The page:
That may be so, though the study’s authors point out that Facebook offers a lot of the superficial, or “peripheral,” cues that low NFC people rely on in place of deep thinking. If you desire to avoid taxing thought, a Like button is pure gold.

  6. Purly

    This article reads like “Scientists go to great lengths to show that their lack of friends is not the result of being boring”

  7. Kelly Roberts

    I have to agree with some of the other comments. I don’t know what’s less imaginative, Facebook or these academic sociological studies that tell us next to nothing.

    A different one at Flagler College concluded that “students who frequently used social media as a tool for self-promotion and a vehicle to increase their popularity were more likely to be narcissistic and exhibit less nuanced moral reasoning than those who didn’t.” That’s right. Narcissists engage in narcissistic behavior!

    Of course Facebook is geared to dullards. That doesn’t mean smart people can’t use it smartly (and hilariously).

  8. CogSciGirl

    “The key finding,” the authors write, “is that NFC played an important role in SNS use.”

    I think this is overstating the case. Perhaps there is a correlation, but given the disparity of the two variables being measured, I’d be willing to bet that there are one or two confounding factors that haven’t been accounted for. Essentially, I believe it is scientifically legitimate to state that there is a correlation between NFC and SNS use, but not that it necessarily plays in important role. If you really want to make a case for that, you’d need to run a few experiments or at least do a few more studies to get at some of the other variables.

    For example, did the study look at just the number of hours spent on Facebook, or did it also look at the enjoyment of SNS (as you wrote in your introduction, addressed at those who might find Facebook dull) and/or the uses of SNS? I personally have a huge number of Facebook friends, which I tend to find incredibly useful when I need information (you have no idea how many programming questions I’ve had answered thanks to my many tech-savvy friends in various locations around the world). In addition, some studies have shown that compulsive/obsessive behavior (which would lead to a higher overall Facebook use) also leads to a DECREASED satisfaction with technology (e.g. Przybylski, Winstein, et al. 2009), although obviously the overall engagement with the technology is still higher. I believe it would be reasonable to expect, or at least predict, that there would also be a correlation between NFC scores and compulsive or obsessive behaviors (similar to those who play video games for hours on end), which could go a long way towards explaining the causation behind the correlation.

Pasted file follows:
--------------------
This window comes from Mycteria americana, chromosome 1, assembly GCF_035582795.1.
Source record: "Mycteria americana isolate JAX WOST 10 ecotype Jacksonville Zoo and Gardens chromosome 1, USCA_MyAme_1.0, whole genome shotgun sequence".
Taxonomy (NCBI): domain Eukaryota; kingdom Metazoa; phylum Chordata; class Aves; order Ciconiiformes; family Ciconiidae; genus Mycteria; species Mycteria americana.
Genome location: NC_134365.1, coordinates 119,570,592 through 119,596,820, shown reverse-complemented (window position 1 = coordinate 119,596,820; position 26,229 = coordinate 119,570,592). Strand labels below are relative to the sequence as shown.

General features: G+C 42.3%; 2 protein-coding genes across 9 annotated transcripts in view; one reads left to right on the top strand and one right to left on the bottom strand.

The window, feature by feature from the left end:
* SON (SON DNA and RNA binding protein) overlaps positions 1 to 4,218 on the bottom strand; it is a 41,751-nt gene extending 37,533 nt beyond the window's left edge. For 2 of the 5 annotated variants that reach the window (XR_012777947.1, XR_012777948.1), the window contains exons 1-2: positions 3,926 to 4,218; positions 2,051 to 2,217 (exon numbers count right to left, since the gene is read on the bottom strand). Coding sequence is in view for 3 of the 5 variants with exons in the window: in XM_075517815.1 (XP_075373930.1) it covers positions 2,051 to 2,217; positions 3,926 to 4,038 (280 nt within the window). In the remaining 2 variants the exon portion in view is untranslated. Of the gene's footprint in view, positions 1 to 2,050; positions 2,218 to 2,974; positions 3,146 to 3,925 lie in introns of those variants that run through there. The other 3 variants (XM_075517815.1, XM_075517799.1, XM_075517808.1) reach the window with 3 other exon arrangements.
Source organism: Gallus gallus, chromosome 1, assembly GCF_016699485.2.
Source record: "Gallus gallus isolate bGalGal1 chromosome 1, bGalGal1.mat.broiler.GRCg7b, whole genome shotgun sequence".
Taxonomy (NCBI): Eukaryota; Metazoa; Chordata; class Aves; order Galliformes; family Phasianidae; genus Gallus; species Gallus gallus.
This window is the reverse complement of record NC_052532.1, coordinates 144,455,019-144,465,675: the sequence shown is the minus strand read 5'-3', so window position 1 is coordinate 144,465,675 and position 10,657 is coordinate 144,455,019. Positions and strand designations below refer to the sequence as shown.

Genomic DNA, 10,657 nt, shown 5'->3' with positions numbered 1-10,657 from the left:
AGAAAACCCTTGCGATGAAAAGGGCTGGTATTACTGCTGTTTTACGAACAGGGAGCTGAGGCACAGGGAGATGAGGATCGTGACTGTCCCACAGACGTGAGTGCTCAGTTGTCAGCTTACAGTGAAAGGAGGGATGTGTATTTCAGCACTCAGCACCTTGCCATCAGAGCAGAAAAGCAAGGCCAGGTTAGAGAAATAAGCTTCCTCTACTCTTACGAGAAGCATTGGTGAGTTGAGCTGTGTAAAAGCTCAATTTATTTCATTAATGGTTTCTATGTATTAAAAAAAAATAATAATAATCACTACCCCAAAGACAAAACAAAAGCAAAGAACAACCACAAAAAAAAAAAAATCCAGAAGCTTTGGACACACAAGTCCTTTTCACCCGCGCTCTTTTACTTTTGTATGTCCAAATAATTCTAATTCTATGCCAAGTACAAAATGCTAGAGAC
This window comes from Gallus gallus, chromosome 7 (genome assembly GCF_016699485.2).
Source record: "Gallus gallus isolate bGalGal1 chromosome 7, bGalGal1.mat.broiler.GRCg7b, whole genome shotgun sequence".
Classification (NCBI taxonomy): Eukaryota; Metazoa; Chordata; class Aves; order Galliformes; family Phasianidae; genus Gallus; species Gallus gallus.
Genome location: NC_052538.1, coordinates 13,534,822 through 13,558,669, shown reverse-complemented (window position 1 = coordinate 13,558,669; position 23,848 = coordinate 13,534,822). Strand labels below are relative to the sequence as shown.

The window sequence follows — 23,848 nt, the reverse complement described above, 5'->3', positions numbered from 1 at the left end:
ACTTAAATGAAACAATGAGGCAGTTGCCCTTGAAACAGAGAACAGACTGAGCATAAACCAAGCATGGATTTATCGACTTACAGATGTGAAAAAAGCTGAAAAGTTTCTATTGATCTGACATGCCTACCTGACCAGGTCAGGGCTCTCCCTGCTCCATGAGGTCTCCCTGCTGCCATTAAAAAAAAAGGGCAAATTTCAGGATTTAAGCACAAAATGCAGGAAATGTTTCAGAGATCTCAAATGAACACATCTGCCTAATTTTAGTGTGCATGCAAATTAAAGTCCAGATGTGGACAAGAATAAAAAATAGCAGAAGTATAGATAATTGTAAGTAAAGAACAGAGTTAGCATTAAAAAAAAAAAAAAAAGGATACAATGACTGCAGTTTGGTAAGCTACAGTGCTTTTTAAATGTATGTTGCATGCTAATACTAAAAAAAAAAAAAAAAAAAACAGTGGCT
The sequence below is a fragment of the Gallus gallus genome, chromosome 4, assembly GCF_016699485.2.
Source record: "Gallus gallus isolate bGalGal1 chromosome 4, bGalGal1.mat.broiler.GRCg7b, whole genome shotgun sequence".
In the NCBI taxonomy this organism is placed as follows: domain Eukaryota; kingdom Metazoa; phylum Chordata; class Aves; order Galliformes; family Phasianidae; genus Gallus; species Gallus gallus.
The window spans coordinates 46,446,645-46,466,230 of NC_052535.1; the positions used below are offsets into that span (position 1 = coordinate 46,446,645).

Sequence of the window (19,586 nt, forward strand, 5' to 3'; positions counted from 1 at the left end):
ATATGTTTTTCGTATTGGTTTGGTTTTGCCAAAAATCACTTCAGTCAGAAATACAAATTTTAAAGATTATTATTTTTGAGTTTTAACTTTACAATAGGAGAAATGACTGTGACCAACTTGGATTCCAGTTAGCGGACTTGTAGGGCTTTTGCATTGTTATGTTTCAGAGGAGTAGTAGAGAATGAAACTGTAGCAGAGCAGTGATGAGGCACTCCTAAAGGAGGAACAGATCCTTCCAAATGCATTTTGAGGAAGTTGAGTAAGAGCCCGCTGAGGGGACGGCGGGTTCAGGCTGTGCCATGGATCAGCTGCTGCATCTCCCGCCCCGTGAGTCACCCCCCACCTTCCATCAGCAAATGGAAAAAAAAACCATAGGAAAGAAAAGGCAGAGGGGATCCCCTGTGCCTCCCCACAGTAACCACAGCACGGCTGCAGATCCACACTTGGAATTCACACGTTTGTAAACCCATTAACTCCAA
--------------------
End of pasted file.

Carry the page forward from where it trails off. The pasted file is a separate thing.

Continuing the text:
Any thoughts?

  9. James Biederbeck

    Yeah, this just wreaks of sample bias.

    Not to mention it seems to be a correlation study that wishes it was an experimental study judging by the claims made.

  10. frances

    Interesting. I think there are a lot of social media ignorami out there who, possibly out of fear that they won’t be able to figure out how to effectively use (let alone leverage) a now-commonplace communications tool, would adopt such a condescending attitude. I’m not saying the study’s inaccurate; but it’s entirely unfair for you to extrapolate from the findings a value judgment (i.e. “dullard”) about people who use social media. You should be reminded that platforms like twitter and facebook comprise a widely democratic medium that has completely shifted the paradigm of communication and shattered its boundaries. By the study’s reasoning, then, perhaps that paradigm is too simple for neo-Luddites with “high NFC scores” to operate within–but whose loss is that?

    Malcolm Gladwell wrote that “the revolution will not be tweeted.” But that was before Tunisia, Egypt, and Libya. Do you think he still believes that?

  11. Nick Carr

    “Dullard” seems to me an entirely accurate description of those with low NFC. And it’s a really good word, to boot.

    Now, “ignorami” – that’s just nasty.

  12. Azeem

    Great piece of research – but don’t they miss at least three things:

    1. What other factors could explain SNS use? Could for example NFC be connected to deeper factor like sociability – Rainman probably wasn’t a great Facebooker.

    2. How have social networks evolved? When social networks were based on Usenet would you have seen a different result to today’s world when Facebook is about Zynga? How would this study have looked if it was taken in 2005 when Facebook was only available in Harvard and Stanford; and most non-Facebook users were not in Ivy League colleges?

Comments are closed.